It’s a slightly ironic result since most people studying the origin of birds already tend to focus on the arms, which slowly evolved from grasping, fuzz-covered limbs to powerful flying wings with flat vane-like feathers. Steve Gatesy from Brown University was the first person to seriously focus on the hind-limbs back in 1990, and his ideas on the evolution of dinosaur leg muscles and running gaits have since become textbook material.
John Hutchinson helped with some of this work but he still saw the origin of the birds’ crouched posture as an open question. Sure, people had compared different dinosaur skeletons by eye, but he wanted some hard numbers for their mass and their centre of mass. Why? Because it’s the key to understanding how dinosaurs moved. “The centre of mass is sort of a shorthand for the whole animal,” says Allen. “You can think of locomotion as using parts of your body to exert forces on your environment to move your centre of mass somewhere.”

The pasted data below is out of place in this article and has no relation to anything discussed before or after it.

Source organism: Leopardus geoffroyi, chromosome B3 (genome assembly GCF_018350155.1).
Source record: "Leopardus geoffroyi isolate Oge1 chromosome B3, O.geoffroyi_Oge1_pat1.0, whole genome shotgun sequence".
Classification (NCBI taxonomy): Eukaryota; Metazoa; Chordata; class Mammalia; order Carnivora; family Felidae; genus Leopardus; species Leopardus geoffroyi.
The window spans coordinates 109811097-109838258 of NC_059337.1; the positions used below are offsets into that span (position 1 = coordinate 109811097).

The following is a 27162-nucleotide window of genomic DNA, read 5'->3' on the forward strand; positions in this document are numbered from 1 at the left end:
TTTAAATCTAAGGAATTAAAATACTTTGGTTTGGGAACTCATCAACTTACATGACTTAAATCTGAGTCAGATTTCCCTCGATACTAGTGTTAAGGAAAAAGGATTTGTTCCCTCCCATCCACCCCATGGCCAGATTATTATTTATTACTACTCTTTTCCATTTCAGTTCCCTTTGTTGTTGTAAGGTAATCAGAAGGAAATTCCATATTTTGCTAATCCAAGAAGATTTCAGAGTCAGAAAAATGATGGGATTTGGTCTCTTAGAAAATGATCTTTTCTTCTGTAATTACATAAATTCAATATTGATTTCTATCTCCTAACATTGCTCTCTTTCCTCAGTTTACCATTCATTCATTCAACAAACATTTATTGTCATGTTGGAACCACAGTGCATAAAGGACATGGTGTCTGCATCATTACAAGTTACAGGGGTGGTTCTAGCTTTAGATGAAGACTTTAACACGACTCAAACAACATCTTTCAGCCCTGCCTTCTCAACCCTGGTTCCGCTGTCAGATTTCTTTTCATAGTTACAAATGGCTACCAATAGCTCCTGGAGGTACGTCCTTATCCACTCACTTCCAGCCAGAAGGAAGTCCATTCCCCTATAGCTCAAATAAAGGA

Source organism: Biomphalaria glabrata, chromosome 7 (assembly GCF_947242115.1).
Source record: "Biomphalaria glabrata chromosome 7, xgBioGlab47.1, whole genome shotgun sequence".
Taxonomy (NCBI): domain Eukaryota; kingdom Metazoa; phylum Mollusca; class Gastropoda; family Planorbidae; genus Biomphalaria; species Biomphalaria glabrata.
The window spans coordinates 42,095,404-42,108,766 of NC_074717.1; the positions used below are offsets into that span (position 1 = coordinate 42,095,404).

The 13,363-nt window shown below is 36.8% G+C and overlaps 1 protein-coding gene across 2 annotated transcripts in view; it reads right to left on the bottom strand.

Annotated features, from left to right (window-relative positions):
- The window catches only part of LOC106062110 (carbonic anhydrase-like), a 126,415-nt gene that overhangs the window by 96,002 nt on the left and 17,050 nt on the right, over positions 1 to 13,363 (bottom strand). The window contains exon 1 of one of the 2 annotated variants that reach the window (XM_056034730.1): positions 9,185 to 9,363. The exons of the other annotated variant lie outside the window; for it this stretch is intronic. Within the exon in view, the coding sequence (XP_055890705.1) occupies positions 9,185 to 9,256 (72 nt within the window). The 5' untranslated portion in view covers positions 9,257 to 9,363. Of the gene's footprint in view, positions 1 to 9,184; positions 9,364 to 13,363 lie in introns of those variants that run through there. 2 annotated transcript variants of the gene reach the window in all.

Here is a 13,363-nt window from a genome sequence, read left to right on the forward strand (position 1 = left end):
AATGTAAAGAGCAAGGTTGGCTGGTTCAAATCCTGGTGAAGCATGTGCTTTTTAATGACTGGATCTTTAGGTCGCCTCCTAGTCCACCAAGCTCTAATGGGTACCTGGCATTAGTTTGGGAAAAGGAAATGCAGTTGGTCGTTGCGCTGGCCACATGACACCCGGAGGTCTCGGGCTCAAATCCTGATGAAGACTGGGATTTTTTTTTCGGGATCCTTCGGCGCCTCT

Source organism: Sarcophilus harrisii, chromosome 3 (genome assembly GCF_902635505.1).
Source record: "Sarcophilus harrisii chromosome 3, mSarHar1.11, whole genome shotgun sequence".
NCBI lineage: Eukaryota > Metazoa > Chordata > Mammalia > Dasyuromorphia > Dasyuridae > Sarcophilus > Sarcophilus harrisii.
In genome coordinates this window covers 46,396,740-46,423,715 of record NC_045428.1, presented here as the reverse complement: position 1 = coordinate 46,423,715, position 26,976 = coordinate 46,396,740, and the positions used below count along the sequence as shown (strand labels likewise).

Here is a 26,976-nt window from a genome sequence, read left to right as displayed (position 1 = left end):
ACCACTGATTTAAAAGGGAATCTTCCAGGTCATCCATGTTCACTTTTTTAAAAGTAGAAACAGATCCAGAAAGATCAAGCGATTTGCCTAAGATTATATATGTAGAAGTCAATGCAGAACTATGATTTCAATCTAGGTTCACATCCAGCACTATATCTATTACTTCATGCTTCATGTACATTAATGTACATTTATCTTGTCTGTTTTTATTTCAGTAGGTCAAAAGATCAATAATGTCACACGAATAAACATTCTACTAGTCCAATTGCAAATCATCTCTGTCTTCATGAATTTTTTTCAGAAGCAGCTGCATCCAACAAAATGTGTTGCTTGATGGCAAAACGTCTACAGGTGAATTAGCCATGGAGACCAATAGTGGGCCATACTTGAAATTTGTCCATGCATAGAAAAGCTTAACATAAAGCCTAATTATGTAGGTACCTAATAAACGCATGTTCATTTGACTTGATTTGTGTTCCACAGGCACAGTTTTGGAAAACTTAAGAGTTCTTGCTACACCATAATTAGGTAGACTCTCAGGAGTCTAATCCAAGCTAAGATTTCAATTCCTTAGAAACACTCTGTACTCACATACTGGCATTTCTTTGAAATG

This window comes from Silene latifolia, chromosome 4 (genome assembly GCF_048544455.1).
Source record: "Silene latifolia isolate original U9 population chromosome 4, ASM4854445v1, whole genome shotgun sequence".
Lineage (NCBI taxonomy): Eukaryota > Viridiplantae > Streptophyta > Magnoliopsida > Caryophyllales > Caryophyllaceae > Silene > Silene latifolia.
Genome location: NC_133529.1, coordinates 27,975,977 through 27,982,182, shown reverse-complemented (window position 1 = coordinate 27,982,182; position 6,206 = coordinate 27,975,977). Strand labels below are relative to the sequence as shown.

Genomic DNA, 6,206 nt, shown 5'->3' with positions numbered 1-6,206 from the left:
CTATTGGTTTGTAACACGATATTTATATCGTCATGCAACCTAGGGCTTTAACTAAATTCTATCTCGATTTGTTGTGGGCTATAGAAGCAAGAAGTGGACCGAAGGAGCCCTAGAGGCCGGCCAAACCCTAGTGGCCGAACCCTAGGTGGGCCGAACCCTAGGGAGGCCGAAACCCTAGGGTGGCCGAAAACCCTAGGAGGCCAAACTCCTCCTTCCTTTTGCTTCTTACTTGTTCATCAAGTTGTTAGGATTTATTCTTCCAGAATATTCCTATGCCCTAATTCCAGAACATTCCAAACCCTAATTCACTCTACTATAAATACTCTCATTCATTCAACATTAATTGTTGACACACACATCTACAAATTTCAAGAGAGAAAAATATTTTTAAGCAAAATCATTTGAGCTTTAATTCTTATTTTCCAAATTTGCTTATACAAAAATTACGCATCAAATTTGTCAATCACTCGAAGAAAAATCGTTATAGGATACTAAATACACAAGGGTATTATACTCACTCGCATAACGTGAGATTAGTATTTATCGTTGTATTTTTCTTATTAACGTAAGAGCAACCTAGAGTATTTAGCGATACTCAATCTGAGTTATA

Estimating centre of mass is easier said than done. You need to reconstruct a fully-fleshed animal from its bones, so you need exceptionally preserved skeletons and some way of estimating how much flesh surrounded them. Hutchinson started doing this in 1999 and Allen, his PhD student, eventually took up the baton. Fourteen years and 17 species later, their database was ready. “This paper means a lot to me because of that perseverance,” says Hutchinson. “I’m happy Viv stuck with it and believed it could be done, when many colleagues, even in our own lab, would scoff at the audacity!” (You can read Hutchinson’s own post on the study.)